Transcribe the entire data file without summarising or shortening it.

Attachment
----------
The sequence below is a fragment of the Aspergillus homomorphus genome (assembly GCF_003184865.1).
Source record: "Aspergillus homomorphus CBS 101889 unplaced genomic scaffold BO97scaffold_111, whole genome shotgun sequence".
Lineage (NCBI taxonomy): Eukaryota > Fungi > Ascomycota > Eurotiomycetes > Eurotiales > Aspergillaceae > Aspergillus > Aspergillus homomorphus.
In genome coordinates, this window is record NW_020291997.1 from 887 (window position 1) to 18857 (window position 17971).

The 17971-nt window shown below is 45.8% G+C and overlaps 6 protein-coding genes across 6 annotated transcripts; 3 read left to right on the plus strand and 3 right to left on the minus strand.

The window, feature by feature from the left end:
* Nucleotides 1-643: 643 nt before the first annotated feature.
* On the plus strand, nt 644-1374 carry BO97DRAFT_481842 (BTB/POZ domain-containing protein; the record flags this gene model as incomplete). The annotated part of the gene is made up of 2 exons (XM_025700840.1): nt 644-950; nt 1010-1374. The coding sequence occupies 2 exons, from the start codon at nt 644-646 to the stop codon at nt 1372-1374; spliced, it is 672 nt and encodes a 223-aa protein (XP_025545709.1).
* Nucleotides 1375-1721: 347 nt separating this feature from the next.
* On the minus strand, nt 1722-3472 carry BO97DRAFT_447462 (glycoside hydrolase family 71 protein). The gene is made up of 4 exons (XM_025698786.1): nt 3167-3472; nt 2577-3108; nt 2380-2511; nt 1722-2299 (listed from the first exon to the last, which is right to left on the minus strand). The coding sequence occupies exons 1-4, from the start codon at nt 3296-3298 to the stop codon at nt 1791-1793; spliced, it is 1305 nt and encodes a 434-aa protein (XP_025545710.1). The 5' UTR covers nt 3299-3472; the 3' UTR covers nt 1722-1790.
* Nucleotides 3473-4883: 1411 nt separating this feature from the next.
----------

The sequence below is a fragment of the Aspergillus homomorphus genome (assembly GCF_003184865.1).
Source record: "Aspergillus homomorphus CBS 101889 unplaced genomic scaffold BO97scaffold_111, whole genome shotgun sequence".
Lineage (NCBI taxonomy): Eukaryota > Fungi > Ascomycota > Eurotiomycetes > Eurotiales > Aspergillaceae > Aspergillus > Aspergillus homomorphus.
In genome coordinates, this window is record NW_020291997.1 from 887 (window position 1) to 18857 (window position 17971).

The 17971-nt window shown below is 45.8% G+C and overlaps 6 protein-coding genes across 6 annotated transcripts; 3 read left to right on the plus strand and 3 right to left on the minus strand.

The window, feature by feature from the left end:
* Nucleotides 1-643: 643 nt before the first annotated feature.
* On the plus strand, nt 644-1374 carry BO97DRAFT_481842 (BTB/POZ domain-containing protein; the record flags this gene model as incomplete). The annotated part of the gene is made up of 2 exons (XM_025700840.1): nt 644-950; nt 1010-1374. The coding sequence occupies 2 exons, from the start codon at nt 644-646 to the stop codon at nt 1372-1374; spliced, it is 672 nt and encodes a 223-aa protein (XP_025545709.1).
* Nucleotides 1375-1721: 347 nt separating this feature from the next.
* On the minus strand, nt 1722-3472 carry BO97DRAFT_447462 (glycoside hydrolase family 71 protein). The gene is made up of 4 exons (XM_025698786.1): nt 3167-3472; nt 2577-3108; nt 2380-2511; nt 1722-2299 (listed from the first exon to the last, which is right to left on the minus strand). The coding sequence occupies exons 1-4, from the start codon at nt 3296-3298 to the stop codon at nt 1791-1793; spliced, it is 1305 nt and encodes a 434-aa protein (XP_025545710.1). The 5' UTR covers nt 3299-3472; the 3' UTR covers nt 1722-1790.
* Nucleotides 3473-4883: 1411 nt separating this feature from the next.